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The PHP interpreter is written directly in C. Perl runs (after compilation) as a bytecode interpreter. I think that this is the other main advantage of PHP: response time should be improved by using one layer of interpretation instead of two.
Perl does not use bytecode and there isn't an extra layer of indirection. You'll be better off if you just strike this bit as no part of this is meaningful.

I'm not familar with the internal data representation of PHP, so I can't immediately compare the two languages that way.
I'm not familiar with PHP's guts - apparently you aren't familiar with perl's.

Unfortunately, PHP's strength (interpreter written in C) is also its critical downfall, from a network security perspective. I have advised two clients not to use PHP for publicly exposed scripts because of repeated "arbitrary code execution" buffer overflow bug reports in PHP's POST parameter parsing code...I think I've seen at least three distinct reports of this in 2002. So far, both clients have taken my advice.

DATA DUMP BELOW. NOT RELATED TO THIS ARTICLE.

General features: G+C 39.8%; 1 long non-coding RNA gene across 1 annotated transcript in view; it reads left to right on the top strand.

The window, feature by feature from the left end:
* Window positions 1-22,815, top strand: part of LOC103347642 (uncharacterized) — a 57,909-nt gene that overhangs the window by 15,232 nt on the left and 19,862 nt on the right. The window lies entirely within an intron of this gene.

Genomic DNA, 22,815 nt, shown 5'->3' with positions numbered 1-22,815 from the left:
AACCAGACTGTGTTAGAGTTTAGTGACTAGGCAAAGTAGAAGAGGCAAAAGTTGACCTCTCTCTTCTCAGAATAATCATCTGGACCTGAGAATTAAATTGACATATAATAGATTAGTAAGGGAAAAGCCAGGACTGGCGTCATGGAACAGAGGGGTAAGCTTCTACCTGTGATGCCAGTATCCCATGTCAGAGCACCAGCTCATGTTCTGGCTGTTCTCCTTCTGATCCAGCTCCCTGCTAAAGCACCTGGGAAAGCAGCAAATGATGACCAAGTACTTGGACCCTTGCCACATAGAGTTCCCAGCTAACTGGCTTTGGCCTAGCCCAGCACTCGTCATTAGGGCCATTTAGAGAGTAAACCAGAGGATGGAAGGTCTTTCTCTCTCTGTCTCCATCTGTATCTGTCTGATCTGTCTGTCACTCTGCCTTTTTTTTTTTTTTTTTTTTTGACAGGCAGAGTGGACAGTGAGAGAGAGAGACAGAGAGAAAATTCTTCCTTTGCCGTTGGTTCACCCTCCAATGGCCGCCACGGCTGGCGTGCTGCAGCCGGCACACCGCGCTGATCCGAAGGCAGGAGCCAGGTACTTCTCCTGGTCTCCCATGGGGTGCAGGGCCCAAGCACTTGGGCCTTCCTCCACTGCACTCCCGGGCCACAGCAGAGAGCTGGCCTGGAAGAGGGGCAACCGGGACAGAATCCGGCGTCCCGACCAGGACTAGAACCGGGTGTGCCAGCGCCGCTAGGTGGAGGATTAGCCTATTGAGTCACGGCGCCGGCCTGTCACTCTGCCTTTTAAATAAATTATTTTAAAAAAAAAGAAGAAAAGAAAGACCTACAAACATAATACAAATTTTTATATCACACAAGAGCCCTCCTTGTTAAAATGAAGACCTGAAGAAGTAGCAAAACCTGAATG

Again, this misses the point. Perl is subject to all the same problems. The difference is that perl is vastly more mature and these sorts of issues have just been shaken out by now. There's also some benefit in that's parameter parsing code is written in perl so you only have an exploitable bug if there's something wrong with perl's string handling. Apache::Request though - that's written in C and again it plays in exactly the same ballpark. The difference is again, relative maturity. All this means is that in a few years PHP will be sitting pretty.

In reply to Re: Re: Re: mod_perl and shared environments don't mix - do they? by diotalevi
in thread mod_perl and shared environments don't mix - do they? by Aristotle

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